Oak Park, Ill.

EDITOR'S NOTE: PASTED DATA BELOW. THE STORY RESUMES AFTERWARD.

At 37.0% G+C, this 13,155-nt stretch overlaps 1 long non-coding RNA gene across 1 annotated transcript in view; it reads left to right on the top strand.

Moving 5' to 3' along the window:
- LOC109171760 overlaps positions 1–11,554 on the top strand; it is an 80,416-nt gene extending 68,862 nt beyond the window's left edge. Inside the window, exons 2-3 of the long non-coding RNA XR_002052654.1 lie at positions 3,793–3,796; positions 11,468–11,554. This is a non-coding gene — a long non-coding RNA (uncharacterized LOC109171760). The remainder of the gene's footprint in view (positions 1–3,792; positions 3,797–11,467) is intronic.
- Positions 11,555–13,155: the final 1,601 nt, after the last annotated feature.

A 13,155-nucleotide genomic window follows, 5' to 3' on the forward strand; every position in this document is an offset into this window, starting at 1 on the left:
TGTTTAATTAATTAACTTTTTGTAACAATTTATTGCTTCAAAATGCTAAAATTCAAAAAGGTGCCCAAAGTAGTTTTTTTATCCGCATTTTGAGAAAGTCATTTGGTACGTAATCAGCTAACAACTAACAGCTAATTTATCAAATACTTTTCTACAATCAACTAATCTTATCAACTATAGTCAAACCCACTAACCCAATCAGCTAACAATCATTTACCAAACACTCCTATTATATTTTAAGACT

Painter and printmaker Charles William Dahlgreen is remembered primarily for his landscapes. Born in Chicago in 1864, his parents were immigrants from Germany. Dahlgreen works as a sign painter as a young man, and then studied art in Dusseldorf, Germany for two years beginning in 1886. His work making signs and banners was interrupted in 1898 when he went to the Klondike in Alaska to prospect for gold. He returned to the study of fine art in 1906, first at the Chicago Academy of Fine Art and then at the School of the Art Institute of Chicago. His instructors included the painters Frederck W. Freer (1849-1908) and John Henry Vanderpoel (1857-1911). He also learned etching. He first exhibited in the Art Institute’s annual exhibition in 1906, and exhibited there frequently for decades. In 1910 Dahlgreen returned to Europe, where he toured England, France, Italy and the Low Countries, and copied Old Masters. He exhibited in the Paris Salon in 1910 and 1912. Back in Chicago, he pursued etchings as well as paintings, Dahlgreen exhibited thirty-one prints at San Francisco’s Panama-Pacific International Exposition in 1915, winning an honorable mention. That year he was introduced to the art colony in Brown County, Indiana, where he would spend a significant amount of time. By 1920 he had settlsed in the Chicago suburb of Oak Park, but traveled extensively. Dahlgreen visited the Grand Canyon, Yosemite Valley, Taos, N. M., the Ozark Mountains and Florida, all recorded in his art works. He won prizes in exhibitions at the Art Institute in 1919, 1920, 1928, 1934 and 1935, and exhibited at the annual exhibitions of the Carnegie Institute, Pittsburgh and the Pennsylvania Academy of the Fine Arts, Philadelphia. He taught for several years at the school of the Art Institute and was a member of several Chicago arts organizations. Dahlgreen died in 1955 in Oak Park. (TNB 1/2015) Selected bibliography: Falk, Peter Hastings, ed. Who Was Who in American Art, p. 146. Madison, Conn.: Sound View Press, 1985. “Dahlgreen, Charles William,” in Saur, Allgemeines Kunstlerlexikon. Vol. 23, p. 426. Munich and Leipzig: K. G. Saur, 1999.